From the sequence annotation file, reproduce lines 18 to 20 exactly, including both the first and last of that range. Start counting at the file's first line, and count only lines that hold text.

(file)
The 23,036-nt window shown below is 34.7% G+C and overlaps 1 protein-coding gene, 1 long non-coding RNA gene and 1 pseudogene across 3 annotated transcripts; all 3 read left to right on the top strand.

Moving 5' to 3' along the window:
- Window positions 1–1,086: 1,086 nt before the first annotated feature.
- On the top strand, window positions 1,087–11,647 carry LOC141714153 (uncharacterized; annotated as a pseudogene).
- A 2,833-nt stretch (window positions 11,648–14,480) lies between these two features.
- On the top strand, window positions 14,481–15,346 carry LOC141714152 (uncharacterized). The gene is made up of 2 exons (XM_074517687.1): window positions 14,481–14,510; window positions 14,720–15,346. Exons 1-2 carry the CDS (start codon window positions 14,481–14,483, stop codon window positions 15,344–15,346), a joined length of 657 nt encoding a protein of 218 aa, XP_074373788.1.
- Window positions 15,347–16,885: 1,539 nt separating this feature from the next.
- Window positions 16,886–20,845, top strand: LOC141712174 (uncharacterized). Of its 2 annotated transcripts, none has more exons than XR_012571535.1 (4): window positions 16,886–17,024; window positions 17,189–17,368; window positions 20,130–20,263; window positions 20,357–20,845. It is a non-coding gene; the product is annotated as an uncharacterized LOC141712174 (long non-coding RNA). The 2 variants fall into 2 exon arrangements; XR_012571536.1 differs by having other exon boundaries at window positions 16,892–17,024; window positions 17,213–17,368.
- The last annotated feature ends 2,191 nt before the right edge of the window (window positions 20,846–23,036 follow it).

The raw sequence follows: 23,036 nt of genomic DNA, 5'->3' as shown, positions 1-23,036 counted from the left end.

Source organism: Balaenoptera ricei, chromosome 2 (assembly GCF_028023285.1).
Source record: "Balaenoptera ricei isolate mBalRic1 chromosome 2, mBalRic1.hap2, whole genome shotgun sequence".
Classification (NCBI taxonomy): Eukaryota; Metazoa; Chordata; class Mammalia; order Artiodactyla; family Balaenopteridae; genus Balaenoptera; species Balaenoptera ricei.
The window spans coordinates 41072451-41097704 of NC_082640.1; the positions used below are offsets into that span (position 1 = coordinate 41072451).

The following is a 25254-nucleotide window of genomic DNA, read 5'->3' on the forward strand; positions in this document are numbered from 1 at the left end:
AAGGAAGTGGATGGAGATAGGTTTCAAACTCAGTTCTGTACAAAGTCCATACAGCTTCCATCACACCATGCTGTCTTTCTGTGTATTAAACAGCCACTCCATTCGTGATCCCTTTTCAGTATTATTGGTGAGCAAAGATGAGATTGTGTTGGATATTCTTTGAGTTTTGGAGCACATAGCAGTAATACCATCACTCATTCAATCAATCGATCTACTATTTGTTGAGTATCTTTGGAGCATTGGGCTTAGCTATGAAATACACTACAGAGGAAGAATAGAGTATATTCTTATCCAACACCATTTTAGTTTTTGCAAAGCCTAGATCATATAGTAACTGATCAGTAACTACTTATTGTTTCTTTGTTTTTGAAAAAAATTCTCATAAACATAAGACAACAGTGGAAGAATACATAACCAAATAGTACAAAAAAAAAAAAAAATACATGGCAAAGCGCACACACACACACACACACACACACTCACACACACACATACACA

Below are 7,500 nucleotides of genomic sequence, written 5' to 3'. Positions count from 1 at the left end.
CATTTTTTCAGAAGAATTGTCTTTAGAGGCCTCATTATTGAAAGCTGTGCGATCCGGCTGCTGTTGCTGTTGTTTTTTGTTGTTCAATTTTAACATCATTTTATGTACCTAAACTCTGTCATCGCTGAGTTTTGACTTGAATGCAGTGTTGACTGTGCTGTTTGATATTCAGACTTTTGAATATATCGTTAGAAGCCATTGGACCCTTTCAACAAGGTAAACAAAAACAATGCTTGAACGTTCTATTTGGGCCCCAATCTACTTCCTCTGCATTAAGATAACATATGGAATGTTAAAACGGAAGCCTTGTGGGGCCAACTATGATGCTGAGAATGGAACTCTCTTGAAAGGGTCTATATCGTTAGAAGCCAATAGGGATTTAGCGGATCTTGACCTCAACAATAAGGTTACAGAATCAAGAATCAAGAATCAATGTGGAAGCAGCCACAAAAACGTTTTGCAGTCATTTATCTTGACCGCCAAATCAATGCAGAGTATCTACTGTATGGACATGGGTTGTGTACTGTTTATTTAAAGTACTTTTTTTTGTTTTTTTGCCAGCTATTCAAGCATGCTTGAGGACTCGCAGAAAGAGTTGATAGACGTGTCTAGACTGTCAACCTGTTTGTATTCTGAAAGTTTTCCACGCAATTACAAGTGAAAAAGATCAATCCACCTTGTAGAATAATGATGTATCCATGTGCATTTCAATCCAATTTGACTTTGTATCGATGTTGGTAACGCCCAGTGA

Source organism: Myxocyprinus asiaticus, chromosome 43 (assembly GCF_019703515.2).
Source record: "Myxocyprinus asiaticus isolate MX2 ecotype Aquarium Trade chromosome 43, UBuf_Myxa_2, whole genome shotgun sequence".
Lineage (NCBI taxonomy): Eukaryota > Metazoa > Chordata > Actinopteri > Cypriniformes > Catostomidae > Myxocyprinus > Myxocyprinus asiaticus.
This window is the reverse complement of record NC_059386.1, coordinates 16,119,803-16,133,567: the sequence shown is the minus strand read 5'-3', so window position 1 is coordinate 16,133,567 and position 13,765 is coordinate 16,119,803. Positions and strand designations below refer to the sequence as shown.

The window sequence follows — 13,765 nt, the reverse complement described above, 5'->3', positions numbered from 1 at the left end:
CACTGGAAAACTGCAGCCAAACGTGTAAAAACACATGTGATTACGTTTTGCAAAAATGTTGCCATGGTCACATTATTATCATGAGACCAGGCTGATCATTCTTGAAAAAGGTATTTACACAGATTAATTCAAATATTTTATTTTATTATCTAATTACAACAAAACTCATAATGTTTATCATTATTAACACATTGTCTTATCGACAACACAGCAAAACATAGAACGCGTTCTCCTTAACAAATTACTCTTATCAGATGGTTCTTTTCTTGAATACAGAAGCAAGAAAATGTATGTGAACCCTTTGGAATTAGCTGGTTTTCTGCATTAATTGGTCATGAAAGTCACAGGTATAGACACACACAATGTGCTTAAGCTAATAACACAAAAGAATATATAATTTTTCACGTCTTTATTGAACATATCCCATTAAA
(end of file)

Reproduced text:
CATTTTTTCAGAAGAATTGTCTTTAGAGGCCTCATTATTGAAAGCTGTGCGATCCGGCTGCTGTTGCTGTTGTTTTTTGTTGTTCAATTTTAACATCATTTTATGTACCTAAACTCTGTCATCGCTGAGTTTTGACTTGAATGCAGTGTTGACTGTGCTGTTTGATATTCAGACTTTTGAATATATCGTTAGAAGCCATTGGACCCTTTCAACAAGGTAAACAAAAACAATGCTTGAACGTTCTATTTGGGCCCCAATCTACTTCCTCTGCATTAAGATAACATATGGAATGTTAAAACGGAAGCCTTGTGGGGCCAACTATGATGCTGAGAATGGAACTCTCTTGAAAGGGTCTATATCGTTAGAAGCCAATAGGGATTTAGCGGATCTTGACCTCAACAATAAGGTTACAGAATCAAGAATCAAGAATCAATGTGGAAGCAGCCACAAAAACGTTTTGCAGTCATTTATCTTGACCGCCAAATCAATGCAGAGTATCTACTGTATGGACATGGGTTGTGTACTGTTTATTTAAAGTACTTTTTTTTGTTTTTTTGCCAGCTATTCAAGCATGCTTGAGGACTCGCAGAAAGAGTTGATAGACGTGTCTAGACTGTCAACCTGTTTGTATTCTGAAAGTTTTCCACGCAATTACAAGTGAAAAAGATCAATCCACCTTGTAGAATAATGATGTATCCATGTGCATTTCAATCCAATTTGACTTTGTATCGATGTTGGTAACGCCCAGTGA

Source organism: Myxocyprinus asiaticus, chromosome 43 (assembly GCF_019703515.2).
Source record: "Myxocyprinus asiaticus isolate MX2 ecotype Aquarium Trade chromosome 43, UBuf_Myxa_2, whole genome shotgun sequence".